Beloved Greenery

Beloved Greenery

Plants and interior design have become an item in the last years. This trend could be the outcome of the 2017 Pantone, when color Greenery opened the door to plant decoration. Despite the following Pantone hues, this element continued to be relevant and became a tool to make spaces stand out.

The foundations of modern design are clean lines and simplicity, while nature tends to be wild and chaotic. How do we create a balance between the two? Well, starting with layers, it is important to have in mind that the combination of tall, medium-sized, and small plants shape the space and that placing them in even numbers means symmetry, while odd numbers offer an interesting touch, so that aspect has to do with taste.

Not only do they look good, they also create a nice vibe and make up for the negative effects of living in a city, thanks to the fact that they produce oxygen, absorb carbon monoxide, regulate humidity, and take up chemicals like formaldehyde (a highly volatile compound). It is also said that they promote creativity and reduce stress.

Ficus Lyrata, also known as the fiddle-leaf fig, is a very popular species thanks to its striking and large leaves, which can measure from 20 to 25 centimeters. Originally from western Africa, it is used to living within light and heat. When turning it into a houseplant, you have to consider that the temperature should not drop below 15ºC and that the space has to be very well lit, yet avoiding direct sunlight. Watering it once a week is enough and, depending on the heat during summer, maybe twice (it is important not to water it too much so it does not drown). In order for the leaves to grow in a healthy way, they have to be cleaned when they gather dust and you have to consider that the soil it is planted in has to be fertile and provide good drainage.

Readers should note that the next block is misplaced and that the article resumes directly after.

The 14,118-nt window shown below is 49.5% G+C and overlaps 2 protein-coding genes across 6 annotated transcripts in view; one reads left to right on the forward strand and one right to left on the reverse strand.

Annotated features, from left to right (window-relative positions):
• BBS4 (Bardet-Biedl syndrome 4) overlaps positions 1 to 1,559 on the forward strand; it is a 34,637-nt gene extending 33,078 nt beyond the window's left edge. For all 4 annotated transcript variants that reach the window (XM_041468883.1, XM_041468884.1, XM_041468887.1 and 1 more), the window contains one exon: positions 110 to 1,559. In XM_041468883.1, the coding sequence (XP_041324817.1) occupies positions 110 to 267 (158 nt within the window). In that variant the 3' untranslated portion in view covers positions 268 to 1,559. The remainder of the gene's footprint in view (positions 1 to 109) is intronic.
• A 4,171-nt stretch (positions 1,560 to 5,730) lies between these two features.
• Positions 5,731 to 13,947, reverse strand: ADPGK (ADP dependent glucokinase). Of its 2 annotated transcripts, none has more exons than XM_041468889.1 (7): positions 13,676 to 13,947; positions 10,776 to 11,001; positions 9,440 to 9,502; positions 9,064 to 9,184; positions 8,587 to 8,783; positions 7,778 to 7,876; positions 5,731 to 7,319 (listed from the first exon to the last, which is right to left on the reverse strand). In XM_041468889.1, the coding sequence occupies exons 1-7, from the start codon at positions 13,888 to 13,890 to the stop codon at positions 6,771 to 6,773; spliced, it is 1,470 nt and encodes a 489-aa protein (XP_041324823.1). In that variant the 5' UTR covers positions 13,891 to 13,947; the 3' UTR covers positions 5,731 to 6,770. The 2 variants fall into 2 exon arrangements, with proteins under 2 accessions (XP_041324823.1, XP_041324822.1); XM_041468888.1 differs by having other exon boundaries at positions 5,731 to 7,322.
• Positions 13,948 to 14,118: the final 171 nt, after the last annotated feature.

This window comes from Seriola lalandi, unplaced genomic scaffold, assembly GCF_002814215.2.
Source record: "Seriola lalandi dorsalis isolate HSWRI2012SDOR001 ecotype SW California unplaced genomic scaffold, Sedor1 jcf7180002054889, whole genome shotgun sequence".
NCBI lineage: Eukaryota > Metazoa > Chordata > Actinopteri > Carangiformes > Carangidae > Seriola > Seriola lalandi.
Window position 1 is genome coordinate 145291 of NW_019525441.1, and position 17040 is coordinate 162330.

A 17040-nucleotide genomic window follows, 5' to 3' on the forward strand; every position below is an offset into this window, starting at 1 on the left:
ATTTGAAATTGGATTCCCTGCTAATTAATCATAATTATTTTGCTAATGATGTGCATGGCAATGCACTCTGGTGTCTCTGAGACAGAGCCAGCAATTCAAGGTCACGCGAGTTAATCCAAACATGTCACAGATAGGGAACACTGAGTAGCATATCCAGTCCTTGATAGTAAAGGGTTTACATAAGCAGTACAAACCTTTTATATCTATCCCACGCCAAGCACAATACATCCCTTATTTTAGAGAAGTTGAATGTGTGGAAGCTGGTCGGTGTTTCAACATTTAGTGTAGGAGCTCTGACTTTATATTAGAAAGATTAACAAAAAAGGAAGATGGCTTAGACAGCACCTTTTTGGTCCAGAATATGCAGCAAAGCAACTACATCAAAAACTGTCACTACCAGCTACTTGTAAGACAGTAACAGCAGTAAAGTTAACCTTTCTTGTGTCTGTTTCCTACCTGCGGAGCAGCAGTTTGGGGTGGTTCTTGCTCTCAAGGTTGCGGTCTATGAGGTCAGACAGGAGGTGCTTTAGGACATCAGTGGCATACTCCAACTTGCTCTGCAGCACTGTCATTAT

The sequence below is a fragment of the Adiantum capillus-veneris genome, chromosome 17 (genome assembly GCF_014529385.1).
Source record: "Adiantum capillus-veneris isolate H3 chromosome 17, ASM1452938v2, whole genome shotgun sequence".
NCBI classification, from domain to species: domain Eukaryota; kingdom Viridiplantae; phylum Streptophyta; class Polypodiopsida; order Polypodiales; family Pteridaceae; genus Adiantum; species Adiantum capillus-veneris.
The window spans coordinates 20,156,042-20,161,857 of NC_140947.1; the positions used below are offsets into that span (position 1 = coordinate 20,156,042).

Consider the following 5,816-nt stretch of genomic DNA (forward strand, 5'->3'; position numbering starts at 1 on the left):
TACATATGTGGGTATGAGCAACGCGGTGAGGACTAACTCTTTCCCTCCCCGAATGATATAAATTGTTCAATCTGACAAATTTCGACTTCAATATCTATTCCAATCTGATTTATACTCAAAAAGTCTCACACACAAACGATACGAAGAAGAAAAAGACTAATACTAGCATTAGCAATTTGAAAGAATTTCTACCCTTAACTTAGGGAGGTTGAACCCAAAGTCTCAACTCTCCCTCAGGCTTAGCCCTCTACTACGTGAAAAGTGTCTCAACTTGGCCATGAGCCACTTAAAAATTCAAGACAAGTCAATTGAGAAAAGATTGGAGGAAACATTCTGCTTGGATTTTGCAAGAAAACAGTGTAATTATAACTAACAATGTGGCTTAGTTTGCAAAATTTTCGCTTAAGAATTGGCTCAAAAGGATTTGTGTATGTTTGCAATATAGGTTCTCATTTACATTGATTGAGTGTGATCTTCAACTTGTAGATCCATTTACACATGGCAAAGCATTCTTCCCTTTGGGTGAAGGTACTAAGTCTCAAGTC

The Tillandsia (airplants) is the perfect genus for minimalist design. It has more than 650 species that grow in deserts, mountains, and forests in Central and South America, Mexico, and the southern United States. They are considered rare within nature since they do not need soil to develop, even though this means they do not need watering either, but they resist low water seasons better than when there is a lot of it. It is advisable to water them once a week, leaving them soaking in a bowl for 20 minutes and two hours every 20 days. In hot environments, they can be sprinkled with an atomizer and, if the plant has flowers, it needs to be rinsed carefully so its petals are not damaged. Tillandsias need to be exposed to a well-lit environment with good temperature (warmer, rather than colder) and avoid direct sunlight.

People who love challenges will fall in love with Aphelandra Squarrosa (zebra plant). Native to Brazil, it is famous for its dark green color and white veins. Taking care of it is complicated and the place where it is kept has to be preferably a humid and large flowerpot. If it starts losing leaves it is because it may be extremely hot or cold, since it has to be in a temperature between 15ºC y 25ºC. It has to be watered frequently, preventing the soil from getting dry, it has to be fertilized during the summer and, if you are going to move it, you better do it during spring. It usually flowers during these two seasons, boasting a yellow spike.

The plant called Stephania Erecta comes from Asia and Australia. It features perennial herbaceous vines that grow up to four meters high, having a woody caudex as foundation. It is a shadow plant that requires too much water and moist, so it is advisable to plant it in black soil, leaving half caudex out and in a place where it does not receive direct sunlight.

The Caladium, commonly known as “elephant ear” is native to the Amazon, its leaves are shaped like arrows and come in different hues of pink and white. It is a plant with a medium difficulty when it comes to care, needing abundant light but never direct sunlight, since its leaves would burn. Its perfect spot should be fresh and abundantly watered, depending how dry the soil is and the pulverization of its leaves must be avoided at all costs.